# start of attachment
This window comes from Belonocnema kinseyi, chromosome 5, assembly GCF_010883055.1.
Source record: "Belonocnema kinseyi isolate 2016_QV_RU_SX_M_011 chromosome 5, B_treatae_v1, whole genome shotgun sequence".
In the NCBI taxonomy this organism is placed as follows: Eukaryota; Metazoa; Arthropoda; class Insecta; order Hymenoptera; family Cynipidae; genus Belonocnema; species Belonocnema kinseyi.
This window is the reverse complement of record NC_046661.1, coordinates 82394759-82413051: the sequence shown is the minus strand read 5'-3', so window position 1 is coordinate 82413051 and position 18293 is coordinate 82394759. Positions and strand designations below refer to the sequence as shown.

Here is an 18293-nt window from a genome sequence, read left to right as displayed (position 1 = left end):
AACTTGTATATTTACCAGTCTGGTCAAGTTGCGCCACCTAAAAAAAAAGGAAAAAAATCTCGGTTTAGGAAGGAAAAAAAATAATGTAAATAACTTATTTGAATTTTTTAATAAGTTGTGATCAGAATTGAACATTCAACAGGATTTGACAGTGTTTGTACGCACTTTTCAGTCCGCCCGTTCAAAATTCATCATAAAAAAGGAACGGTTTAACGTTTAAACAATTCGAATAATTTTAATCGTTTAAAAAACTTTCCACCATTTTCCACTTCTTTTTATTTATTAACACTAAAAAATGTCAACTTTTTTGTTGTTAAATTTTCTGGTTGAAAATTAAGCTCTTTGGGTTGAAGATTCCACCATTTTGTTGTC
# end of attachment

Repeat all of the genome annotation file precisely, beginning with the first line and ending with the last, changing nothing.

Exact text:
This window comes from Belonocnema kinseyi, chromosome 5, assembly GCF_010883055.1.
Source record: "Belonocnema kinseyi isolate 2016_QV_RU_SX_M_011 chromosome 5, B_treatae_v1, whole genome shotgun sequence".
In the NCBI taxonomy this organism is placed as follows: Eukaryota; Metazoa; Arthropoda; class Insecta; order Hymenoptera; family Cynipidae; genus Belonocnema; species Belonocnema kinseyi.
This window is the reverse complement of record NC_046661.1, coordinates 82394759-82413051: the sequence shown is the minus strand read 5'-3', so window position 1 is coordinate 82413051 and position 18293 is coordinate 82394759. Positions and strand designations below refer to the sequence as shown.

Here is an 18293-nt window from a genome sequence, read left to right as displayed (position 1 = left end):
AACTTGTATATTTACCAGTCTGGTCAAGTTGCGCCACCTAAAAAAAAAGGAAAAAAATCTCGGTTTAGGAAGGAAAAAAAATAATGTAAATAACTTATTTGAATTTTTTAATAAGTTGTGATCAGAATTGAACATTCAACAGGATTTGACAGTGTTTGTACGCACTTTTCAGTCCGCCCGTTCAAAATTCATCATAAAAAAGGAACGGTTTAACGTTTAAACAATTCGAATAATTTTAATCGTTTAAAAAACTTTCCACCATTTTCCACTTCTTTTTATTTATTAACACTAAAAAATGTCAACTTTTTTGTTGTTAAATTTTCTGGTTGAAAATTAAGCTCTTTGGGTTGAAGATTCCACCATTTTGTTGTC